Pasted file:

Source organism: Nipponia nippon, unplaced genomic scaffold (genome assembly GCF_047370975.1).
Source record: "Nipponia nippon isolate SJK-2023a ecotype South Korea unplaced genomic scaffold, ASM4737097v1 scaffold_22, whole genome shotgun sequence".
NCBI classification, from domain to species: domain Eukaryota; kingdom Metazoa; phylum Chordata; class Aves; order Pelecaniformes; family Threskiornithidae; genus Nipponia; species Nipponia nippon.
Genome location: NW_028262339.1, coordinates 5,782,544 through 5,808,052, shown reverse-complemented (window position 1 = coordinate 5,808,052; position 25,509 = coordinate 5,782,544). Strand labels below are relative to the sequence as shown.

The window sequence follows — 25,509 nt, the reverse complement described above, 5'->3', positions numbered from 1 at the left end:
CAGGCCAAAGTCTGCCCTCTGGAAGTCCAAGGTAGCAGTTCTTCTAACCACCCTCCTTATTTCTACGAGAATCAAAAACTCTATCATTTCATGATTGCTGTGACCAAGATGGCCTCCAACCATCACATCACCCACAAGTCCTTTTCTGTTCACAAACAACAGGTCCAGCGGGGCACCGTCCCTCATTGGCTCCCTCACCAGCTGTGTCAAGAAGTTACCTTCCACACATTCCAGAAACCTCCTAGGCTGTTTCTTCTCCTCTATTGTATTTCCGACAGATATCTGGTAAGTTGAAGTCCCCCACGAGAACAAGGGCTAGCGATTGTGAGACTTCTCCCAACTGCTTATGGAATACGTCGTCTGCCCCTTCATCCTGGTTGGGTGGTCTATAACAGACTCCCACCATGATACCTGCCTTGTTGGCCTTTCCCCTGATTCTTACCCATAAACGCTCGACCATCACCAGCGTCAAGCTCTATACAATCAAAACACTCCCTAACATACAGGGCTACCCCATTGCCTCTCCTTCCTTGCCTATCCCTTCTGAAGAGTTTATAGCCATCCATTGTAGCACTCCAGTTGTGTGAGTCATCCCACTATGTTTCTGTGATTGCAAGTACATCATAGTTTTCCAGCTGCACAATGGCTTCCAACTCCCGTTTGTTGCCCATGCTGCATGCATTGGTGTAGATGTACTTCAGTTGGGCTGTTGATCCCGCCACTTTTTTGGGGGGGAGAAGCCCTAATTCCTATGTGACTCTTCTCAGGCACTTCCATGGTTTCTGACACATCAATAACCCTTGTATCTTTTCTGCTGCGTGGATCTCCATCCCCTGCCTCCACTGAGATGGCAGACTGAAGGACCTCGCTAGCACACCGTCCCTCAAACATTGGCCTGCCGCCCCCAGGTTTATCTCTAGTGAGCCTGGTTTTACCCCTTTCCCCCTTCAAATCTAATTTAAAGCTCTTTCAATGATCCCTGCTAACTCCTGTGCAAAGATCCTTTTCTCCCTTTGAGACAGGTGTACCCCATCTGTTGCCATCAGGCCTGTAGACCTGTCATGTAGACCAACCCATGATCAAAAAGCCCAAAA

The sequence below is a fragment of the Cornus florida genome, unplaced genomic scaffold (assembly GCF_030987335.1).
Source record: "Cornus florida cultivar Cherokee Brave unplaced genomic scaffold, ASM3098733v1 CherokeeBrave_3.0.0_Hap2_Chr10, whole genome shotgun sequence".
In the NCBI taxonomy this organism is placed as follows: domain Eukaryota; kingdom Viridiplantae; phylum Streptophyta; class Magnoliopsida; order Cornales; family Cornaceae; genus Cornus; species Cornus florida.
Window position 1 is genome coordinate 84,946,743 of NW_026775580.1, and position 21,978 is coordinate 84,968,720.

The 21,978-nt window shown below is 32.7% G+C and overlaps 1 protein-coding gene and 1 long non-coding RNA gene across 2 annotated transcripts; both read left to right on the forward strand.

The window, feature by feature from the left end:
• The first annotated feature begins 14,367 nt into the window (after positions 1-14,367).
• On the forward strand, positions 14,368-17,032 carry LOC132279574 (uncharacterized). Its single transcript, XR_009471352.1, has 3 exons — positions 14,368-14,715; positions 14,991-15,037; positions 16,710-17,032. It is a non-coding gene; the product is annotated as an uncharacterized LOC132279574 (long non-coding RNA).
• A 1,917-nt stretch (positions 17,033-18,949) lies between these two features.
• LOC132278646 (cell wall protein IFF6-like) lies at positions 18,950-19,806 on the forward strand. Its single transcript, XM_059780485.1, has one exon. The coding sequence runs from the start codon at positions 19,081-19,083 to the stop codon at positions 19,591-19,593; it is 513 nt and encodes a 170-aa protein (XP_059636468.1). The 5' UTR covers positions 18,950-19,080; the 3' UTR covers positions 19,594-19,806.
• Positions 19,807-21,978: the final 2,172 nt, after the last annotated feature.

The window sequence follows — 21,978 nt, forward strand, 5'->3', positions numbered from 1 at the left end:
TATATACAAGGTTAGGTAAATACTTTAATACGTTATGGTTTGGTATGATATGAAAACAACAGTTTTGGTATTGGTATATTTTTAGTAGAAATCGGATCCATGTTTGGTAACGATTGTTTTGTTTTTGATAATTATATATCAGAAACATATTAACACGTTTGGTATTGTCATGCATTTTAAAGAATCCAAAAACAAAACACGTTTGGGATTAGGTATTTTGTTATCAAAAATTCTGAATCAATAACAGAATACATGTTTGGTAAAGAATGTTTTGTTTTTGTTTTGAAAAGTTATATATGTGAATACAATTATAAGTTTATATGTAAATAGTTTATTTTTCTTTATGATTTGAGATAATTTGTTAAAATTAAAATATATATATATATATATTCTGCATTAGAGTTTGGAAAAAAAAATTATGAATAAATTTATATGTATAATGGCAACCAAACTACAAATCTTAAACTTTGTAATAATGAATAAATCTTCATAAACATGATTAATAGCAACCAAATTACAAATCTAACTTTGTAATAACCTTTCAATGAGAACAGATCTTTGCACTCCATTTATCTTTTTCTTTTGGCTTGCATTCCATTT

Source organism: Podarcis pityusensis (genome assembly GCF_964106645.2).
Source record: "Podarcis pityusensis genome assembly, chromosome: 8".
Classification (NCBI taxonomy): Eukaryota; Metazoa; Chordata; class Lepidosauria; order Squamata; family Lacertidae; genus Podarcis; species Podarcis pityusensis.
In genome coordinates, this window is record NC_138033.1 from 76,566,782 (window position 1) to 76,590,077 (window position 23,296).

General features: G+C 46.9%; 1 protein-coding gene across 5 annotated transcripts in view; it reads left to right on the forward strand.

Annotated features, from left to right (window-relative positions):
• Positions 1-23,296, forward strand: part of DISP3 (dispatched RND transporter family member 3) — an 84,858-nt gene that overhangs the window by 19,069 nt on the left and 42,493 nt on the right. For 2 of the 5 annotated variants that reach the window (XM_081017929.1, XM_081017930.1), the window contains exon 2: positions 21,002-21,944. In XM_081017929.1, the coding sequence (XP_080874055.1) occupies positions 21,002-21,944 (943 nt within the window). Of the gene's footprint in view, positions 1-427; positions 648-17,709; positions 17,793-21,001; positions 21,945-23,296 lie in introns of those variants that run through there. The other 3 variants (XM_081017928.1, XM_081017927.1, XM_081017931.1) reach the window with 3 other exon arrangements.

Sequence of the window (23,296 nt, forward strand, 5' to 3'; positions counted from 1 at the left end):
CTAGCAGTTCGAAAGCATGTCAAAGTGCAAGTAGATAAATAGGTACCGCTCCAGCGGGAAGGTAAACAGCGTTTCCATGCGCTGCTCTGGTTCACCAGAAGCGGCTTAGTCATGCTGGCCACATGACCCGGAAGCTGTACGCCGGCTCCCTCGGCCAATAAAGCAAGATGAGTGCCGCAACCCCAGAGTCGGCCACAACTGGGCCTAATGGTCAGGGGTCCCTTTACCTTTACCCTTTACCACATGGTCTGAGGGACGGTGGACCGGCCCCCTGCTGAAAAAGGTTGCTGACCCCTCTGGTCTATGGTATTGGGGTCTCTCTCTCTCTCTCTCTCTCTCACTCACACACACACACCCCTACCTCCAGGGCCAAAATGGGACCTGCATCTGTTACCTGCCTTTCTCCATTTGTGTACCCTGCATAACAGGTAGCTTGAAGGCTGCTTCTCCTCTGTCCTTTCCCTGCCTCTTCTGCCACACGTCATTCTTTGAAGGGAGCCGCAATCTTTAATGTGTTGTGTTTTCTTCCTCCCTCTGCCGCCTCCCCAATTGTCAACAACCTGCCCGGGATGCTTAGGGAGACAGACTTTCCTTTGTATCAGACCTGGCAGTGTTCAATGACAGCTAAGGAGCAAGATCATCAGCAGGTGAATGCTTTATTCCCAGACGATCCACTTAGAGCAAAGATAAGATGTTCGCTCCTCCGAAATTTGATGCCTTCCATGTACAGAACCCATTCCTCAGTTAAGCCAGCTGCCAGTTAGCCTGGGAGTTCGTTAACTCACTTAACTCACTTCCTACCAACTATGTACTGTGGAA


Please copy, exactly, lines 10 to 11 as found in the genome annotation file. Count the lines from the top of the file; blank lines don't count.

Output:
Window position 1 is genome coordinate 84,946,743 of NW_026775580.1, and position 21,978 is coordinate 84,968,720.

The 21,978-nt window shown below is 32.7% G+C and overlaps 1 protein-coding gene and 1 long non-coding RNA gene across 2 annotated transcripts; both read left to right on the forward strand.